Inheritance tax: An idea doomed to failure

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The discussion on inheritance tax in the media reminded me of the story titled The Great Sermon Handicap by my favourite author P G Wodehouse. In the story, the owner of a priceless family heirloom — a silver cow creamer — steals it himself intending to sell it to a rich American collector. It’s a complicated plot with many misunderstandings typical of Wodehouse’s work. Bertie Wooster and his butler Jeeves get involved. Ultimately, Jeeves rescues Bertie with his superior intellect and problem-solving skills. The story is set against the backdrop of the ruinous estate duties prevailing in Britain then. There were many loopholes in the estate duty. Family heirlooms were one asset on which estate duty was not payable, but they could not be sold. Hence, the holder of the family heirloom steals it to sell it.

Like most Wodehouse stories, it is a laugh riot from cover to cover. It also reveals the complexities high estate duty introduces and the lengths to which taxpayers will go to avoid it.

In our socialist past, taxpayers had to pay an annual wealth tax on assets owned by them as well as a stiff estate duty on the taxpayer’s death. This was on top of income tax rates as high as 90 per cent. Not surprisingly, tax evasion was rife.

Over the years, estate duty, gift tax (for relatives), and wealth tax were removed and income tax rates were made reasonable. Tax compliance improved and tax collections jumped.

Inheritance tax is always coupled with a tax on gifts to relatives. If there is no gift tax, taxpayers will gift the assets rather than will them. But the inheritance tax’s biggest issue is that the two main forms of wealth — real estate and controlling stakes in companies — are illiquid. The taxpayer finds it difficult to keep those assets and yet find the money to pay the tax.

The case for an inheritance tax in India is weak. A narrow sliver of the population holds the bulk of the wealth, given the inequality levels. The share of financial assets in the wealth is low. A few families hold the majority of controlling stakes in companies. A maze of complex structures holds these. These structures serve many purposes. They include reducing the impact of an inheritance tax imposed in the future.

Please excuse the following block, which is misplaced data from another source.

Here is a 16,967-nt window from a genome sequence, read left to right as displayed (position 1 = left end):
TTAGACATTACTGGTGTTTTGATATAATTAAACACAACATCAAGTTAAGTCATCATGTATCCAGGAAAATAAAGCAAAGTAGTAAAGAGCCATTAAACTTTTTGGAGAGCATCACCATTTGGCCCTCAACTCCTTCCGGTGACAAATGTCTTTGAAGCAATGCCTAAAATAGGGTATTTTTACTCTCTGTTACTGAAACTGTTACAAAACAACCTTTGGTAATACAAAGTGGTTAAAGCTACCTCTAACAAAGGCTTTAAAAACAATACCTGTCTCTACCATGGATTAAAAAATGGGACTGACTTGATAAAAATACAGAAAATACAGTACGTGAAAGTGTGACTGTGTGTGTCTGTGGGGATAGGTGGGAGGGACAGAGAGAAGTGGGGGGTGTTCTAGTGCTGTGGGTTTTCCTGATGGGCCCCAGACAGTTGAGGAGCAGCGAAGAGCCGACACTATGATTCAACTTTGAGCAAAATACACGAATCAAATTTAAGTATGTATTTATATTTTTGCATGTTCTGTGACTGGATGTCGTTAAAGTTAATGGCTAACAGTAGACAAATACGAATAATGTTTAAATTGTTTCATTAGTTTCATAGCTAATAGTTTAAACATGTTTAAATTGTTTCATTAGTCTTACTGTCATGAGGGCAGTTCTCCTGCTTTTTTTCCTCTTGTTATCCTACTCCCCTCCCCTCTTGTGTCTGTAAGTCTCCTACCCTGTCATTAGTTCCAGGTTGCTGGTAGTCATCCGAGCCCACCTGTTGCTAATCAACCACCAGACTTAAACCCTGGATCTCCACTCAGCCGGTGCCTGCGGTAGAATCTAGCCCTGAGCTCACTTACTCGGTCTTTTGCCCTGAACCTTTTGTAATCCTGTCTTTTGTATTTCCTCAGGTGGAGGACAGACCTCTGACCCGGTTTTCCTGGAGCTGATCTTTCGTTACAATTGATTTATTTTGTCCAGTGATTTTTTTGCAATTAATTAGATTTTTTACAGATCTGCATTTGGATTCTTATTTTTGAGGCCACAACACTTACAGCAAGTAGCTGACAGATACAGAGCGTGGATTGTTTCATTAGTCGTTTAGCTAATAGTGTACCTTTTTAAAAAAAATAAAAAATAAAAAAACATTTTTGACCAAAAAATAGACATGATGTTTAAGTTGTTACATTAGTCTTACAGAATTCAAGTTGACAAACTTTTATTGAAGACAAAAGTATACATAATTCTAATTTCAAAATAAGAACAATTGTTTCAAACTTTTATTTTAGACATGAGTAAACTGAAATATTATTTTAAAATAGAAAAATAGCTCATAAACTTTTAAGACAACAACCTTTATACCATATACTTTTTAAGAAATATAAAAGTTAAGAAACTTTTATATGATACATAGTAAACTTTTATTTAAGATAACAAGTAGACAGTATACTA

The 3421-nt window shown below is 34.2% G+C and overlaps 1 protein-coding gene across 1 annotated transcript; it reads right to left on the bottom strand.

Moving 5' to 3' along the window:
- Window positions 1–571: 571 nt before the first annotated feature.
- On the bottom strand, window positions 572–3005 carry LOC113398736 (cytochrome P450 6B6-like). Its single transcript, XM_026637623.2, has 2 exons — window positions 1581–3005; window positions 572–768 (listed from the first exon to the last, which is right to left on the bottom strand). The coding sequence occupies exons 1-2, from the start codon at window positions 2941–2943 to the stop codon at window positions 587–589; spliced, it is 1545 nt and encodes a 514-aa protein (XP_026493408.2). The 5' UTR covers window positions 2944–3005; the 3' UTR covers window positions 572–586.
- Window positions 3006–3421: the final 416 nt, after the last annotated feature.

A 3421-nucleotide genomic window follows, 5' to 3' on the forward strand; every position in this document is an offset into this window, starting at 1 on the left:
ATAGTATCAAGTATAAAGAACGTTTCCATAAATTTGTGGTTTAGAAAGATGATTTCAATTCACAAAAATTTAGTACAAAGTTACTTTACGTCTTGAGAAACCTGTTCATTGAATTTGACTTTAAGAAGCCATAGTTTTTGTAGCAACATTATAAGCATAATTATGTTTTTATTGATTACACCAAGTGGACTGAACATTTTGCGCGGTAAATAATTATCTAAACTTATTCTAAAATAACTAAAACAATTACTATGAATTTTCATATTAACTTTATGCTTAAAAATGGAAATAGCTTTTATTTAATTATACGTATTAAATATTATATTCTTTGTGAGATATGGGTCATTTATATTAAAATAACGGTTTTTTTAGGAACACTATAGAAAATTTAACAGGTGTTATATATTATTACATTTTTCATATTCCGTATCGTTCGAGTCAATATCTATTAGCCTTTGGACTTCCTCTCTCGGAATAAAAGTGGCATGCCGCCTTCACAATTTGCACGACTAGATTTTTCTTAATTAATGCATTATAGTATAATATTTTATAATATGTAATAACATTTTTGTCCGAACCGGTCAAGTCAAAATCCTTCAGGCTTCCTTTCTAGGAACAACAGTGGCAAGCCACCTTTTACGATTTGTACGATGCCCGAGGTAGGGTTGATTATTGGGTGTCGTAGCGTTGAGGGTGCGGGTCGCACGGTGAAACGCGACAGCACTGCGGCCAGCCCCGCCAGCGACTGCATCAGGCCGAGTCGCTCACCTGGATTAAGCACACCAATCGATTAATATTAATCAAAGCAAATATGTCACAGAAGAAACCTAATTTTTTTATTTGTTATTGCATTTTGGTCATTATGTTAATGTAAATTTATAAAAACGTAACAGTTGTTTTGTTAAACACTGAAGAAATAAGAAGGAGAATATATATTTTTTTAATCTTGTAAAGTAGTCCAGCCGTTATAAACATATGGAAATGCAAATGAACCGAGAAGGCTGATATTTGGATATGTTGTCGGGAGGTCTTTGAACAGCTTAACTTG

Most of the non-financial wealth is in agricultural land, which is not even defined as an asset in the Income-Tax Act. It is doubtful if any political party will take the risk of alienating this powerful class. Hence, those most affected by this tax will be the upper levels of the salaried class and professionals — the biggest beneficiaries of liberalisation. They also hold most of the financial assets, which are trackable and will need to bear the brunt of any future inheritance tax.

Truth be told, it is human nature to enjoy the difficulties faced by people better off than themselves. Inheritance tax is popular among the masses since it affects a narrow segment of the population. However, collections from inheritance tax are meagre everywhere in the world. According to Wikipedia, only 2,500-odd estates paid the tax in the USA in 2021. Despite this, if inheritance tax is ever levied in India, I will stick my neck out and make two predictions. First, within 20 years of the tax being levied, we will see a repeat of V P Singh’s Budget speech of March 16, 1985, in which he proposed the abolition of estate duty because the yield from it was meagre and the cost of collection high. The second prediction is on a lighter note: The legal, tax and financial planning profession as well as life insurance companies will have a field day.

Note: I have used the terms “estate duty” and “inheritance tax” interchangeably though there are differences between them.

The writer heads Fee-Only Investment Advisors LLP, a Sebi-registered investment advisor; X (formerly Twitter): @harshroongta

Disclaimer: These are personal views of the writer. They do not necessarily reflect the opinion of or the Business Standard newspaper

Mandatory disclosure by SEBI

(A slightly different version of this column first appeared in the Business Standard on May 20, 2024)

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